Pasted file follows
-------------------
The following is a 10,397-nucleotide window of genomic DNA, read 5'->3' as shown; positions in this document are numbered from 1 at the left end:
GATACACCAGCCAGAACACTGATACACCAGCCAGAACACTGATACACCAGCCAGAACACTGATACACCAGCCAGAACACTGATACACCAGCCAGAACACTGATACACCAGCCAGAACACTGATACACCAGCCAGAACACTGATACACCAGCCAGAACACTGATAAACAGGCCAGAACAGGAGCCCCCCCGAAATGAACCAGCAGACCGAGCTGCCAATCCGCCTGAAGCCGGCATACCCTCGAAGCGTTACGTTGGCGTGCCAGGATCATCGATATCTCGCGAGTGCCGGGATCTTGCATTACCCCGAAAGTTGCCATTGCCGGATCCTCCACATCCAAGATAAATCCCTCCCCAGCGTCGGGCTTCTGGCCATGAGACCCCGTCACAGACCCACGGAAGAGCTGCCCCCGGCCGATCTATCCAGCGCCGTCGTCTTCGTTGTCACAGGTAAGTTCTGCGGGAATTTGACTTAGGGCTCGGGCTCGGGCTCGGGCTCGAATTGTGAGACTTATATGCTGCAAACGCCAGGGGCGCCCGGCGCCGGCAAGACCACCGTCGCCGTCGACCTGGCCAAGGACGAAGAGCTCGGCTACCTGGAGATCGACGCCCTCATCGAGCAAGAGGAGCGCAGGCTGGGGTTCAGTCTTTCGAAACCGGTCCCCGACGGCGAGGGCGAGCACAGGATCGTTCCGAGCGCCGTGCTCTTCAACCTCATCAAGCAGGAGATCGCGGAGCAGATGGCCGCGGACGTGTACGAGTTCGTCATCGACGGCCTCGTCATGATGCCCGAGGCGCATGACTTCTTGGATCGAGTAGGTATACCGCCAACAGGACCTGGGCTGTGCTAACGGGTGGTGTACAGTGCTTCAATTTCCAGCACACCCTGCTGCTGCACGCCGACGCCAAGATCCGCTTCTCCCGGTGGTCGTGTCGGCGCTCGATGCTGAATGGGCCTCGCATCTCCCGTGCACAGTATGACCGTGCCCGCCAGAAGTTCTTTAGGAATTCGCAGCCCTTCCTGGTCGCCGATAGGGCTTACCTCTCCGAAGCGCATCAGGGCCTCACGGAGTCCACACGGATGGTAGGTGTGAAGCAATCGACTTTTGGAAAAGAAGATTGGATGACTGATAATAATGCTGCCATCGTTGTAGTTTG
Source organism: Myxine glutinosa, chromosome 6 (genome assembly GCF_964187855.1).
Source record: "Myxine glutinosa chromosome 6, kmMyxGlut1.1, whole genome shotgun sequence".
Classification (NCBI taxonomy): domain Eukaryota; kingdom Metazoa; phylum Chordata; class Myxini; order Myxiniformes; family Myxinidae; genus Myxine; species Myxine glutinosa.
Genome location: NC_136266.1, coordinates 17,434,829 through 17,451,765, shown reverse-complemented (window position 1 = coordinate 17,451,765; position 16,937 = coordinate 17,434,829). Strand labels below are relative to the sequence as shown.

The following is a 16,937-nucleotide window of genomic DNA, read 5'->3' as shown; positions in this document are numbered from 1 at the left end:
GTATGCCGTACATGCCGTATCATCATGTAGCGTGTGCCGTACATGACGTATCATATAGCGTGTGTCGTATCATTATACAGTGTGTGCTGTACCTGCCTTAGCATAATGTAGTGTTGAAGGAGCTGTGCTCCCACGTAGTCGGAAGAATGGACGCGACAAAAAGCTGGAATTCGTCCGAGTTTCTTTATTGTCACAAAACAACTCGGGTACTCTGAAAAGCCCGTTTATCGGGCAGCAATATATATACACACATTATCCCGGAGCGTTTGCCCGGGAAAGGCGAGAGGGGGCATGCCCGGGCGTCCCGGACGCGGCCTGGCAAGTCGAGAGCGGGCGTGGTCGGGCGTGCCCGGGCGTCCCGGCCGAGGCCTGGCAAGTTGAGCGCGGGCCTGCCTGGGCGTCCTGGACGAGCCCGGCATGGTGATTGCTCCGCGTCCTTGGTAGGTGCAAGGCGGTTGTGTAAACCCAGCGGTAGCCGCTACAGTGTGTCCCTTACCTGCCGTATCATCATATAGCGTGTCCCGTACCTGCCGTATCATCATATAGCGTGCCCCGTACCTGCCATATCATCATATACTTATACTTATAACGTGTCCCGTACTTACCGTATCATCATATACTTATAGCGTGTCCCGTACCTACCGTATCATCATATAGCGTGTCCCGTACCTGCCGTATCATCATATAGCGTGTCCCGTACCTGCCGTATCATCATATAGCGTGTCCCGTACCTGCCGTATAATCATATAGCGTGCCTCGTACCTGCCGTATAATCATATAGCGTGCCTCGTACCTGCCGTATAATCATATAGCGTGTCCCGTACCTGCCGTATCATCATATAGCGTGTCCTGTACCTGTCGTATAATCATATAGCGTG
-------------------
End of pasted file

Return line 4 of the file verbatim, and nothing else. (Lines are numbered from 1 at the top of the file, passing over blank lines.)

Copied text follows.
Source record: "Myxine glutinosa chromosome 6, kmMyxGlut1.1, whole genome shotgun sequence".